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Old 10-14-2008, 12:38 AM   #21
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Originally Posted by Yuri_Rage View Post
ZERO...except that a primed/naturally carbed keg will have sediment in the bottom, so your first few pours are cloudy.
I have a theory that a few of my beers picked up a little off flavor from bottle conditioning too warm. I don't know if that's true, but force carbing eliminates the possibility.
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Old 10-14-2008, 12:54 AM   #22
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ZERO...except that a primed/naturally carbed keg will have sediment in the bottom, so your first few pours are cloudy.
I always have a few cloudy pints anyway...so I'm not going to push it with keg carbing. I'd definitely recommend that you force carb. It's not nearly the involved process that some people make it up to be. Hook it up for a few days...then move to storage....when it's time to go on tap...24 hours on the gas and it's good to go....and cold. There is no reason to mess with trying to naturally carb in a keg. Also, I have a keg that will NOT seal without about 5psi...so I'd never get a seal on it trying to naturally carb.
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Old 10-14-2008, 01:36 AM   #23
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I'm drinking a 30 day old brew now, and I don't think it's going to get better. It started at 1.068 and tastes very much like Maudite.

Most of my favorite commercial brews are bottle conditioned. Many brewers say it tastes better that way. I hope to keg soon and find out for myself.

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Old 10-14-2008, 03:41 AM   #24
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Nothing to add, but just wanted to say thank you Yuri for posting a thread with information that might be useful to someone.

that is all

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Old 10-14-2008, 04:17 AM   #25
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Common sense does go a long way in the home brewing world. Way to simplify Yuri
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Old 10-14-2008, 04:35 AM   #26
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There is no reason to mess with trying to naturally carb in a keg. Also, I have a keg that will NOT seal without about 5psi...so I'd never get a seal on it trying to naturally carb.
I am a bit out of my element here, but from everything that I have heard the best route is to just set it at your serving pressure and let it sit until the pressure evens out, about the same amount of time that it takes for your bottles to carbonate...
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Old 10-14-2008, 04:38 AM   #27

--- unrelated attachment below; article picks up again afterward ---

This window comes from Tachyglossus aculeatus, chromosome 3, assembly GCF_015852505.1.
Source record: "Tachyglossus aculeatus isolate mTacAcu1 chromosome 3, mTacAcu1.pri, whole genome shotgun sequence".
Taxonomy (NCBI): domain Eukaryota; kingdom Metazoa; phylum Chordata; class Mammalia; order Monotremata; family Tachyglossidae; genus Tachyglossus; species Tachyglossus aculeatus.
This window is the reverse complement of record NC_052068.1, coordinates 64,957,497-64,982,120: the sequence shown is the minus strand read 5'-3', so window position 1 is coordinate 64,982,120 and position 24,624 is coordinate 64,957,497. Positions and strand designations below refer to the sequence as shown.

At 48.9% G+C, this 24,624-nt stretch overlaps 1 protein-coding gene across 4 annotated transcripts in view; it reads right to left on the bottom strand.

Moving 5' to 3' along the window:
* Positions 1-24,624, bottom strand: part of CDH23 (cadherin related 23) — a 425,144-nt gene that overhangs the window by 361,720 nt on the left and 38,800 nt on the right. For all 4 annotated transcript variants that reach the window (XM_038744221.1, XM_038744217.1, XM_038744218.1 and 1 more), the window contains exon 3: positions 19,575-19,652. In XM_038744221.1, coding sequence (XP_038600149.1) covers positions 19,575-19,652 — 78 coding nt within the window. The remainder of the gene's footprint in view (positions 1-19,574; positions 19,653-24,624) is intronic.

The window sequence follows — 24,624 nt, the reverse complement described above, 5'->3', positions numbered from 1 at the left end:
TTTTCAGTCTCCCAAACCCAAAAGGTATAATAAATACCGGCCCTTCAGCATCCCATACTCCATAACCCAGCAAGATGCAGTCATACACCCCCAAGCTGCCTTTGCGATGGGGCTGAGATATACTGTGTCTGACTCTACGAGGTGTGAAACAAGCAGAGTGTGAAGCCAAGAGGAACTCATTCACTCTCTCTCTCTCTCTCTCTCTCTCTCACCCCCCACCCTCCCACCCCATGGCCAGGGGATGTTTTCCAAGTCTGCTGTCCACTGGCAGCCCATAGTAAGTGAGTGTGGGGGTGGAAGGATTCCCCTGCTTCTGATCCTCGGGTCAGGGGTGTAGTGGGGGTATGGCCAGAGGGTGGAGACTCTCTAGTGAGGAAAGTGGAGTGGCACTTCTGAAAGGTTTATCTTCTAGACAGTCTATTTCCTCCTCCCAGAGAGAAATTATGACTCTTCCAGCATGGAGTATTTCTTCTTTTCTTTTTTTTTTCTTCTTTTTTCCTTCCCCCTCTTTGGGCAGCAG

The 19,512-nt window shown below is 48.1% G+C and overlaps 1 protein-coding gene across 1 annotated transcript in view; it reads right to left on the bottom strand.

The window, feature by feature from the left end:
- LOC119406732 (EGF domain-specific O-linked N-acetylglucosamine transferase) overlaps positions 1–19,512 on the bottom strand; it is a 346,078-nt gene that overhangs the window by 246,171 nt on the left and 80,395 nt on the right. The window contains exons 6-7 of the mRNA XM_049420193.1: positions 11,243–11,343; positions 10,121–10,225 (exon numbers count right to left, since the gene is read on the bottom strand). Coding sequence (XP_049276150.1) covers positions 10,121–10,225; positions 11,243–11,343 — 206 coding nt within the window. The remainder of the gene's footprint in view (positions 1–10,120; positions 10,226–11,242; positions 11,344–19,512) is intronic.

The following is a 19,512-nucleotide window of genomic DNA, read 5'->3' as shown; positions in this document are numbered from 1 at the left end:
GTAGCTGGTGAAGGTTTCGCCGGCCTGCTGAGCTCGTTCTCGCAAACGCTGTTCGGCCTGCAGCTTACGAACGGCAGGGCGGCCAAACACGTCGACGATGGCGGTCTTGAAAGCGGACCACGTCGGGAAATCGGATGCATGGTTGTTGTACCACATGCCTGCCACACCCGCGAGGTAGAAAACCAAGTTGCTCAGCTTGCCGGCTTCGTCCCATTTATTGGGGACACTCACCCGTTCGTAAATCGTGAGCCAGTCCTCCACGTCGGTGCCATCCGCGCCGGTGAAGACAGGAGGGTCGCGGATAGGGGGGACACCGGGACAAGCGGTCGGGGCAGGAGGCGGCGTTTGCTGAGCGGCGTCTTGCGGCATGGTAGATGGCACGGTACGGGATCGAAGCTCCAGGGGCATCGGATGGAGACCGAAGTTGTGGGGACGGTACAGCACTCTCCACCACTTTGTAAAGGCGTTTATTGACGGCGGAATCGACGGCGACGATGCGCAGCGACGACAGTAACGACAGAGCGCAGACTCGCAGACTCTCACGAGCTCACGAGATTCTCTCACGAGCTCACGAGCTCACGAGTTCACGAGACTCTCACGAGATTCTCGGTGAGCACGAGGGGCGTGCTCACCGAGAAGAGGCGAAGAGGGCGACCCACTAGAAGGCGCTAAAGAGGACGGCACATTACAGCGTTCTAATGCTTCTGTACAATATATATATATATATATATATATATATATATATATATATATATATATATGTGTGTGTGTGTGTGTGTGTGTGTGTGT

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I am a bit out of my element here, but from everything that I have heard the best route is to just set it at your serving pressure and let it sit until the pressure evens out, about the same amount of time that it takes for your bottles to carbonate...
That seems to be a matter of opinion. That's how I've done it. Of course, you could combine the methods. Shake at high pressure to get it most of the way there, but let the set & forget method finish it off so you don't overcarb.
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Old 10-14-2008, 12:42 PM   #28
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Thanks Yuri for the informative tread.

Do you think these same result could be obtained brewing extract batches? (Full Boil)

After reading I'm pretty sure my two major downfalls are not pitching nearly enough starter and going a little hop crazy

I don't have the means to keg my beer what would be your advice for reducing the amount of time between brewing to drinking?

In an American IPA(og 1.64) using only centennial what IBU's would you aim for to obtain the fastest condoning?

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Old 10-14-2008, 01:38 PM   #29
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Solid post, Yuri. The noobs should add this to their favorites. Some of the more experienced brewers around here could take some of this to task as well (yes, I'm talking about myself).

I will say, however, that there is also something to be said about the challenge of brewing the few styles (Old Ale, Biere de Garde, etc.) that require extended periods of aging.

I like to find middle ground. It's great to have beers that you can turn around quickly to get on tap in a hurry and I do this probably 40% of the time. 55% of my brewing is dedicated to beers that require a little bit more. Whether it be dry hopping or a month or two of aging or, more commonly, me not having enough time to get to them when I should. The extended age beers make up 5% or so.

Hopefully as people gain brewing experience they will come to realize that it's not always about pumping out a beer as quickly as you can. It's about creating something that tastes freaking great and whether it went from grain to glass in 21 or 365 days isn't really what's important.

What IS important is nailing down your processes so that if you want to pound out a great tasting, clear, perfectly carbed beer in 21 days you can do it every time.

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Old 10-14-2008, 02:07 PM   #30
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Originally Posted by Coastarine View Post
That seems to be a matter of opinion. That's how I've done it. Of course, you could combine the methods. Shake at high pressure to get it most of the way there, but let the set & forget method finish it off so you don't overcarb.
This is what I do. Takes about 4 days to carb.
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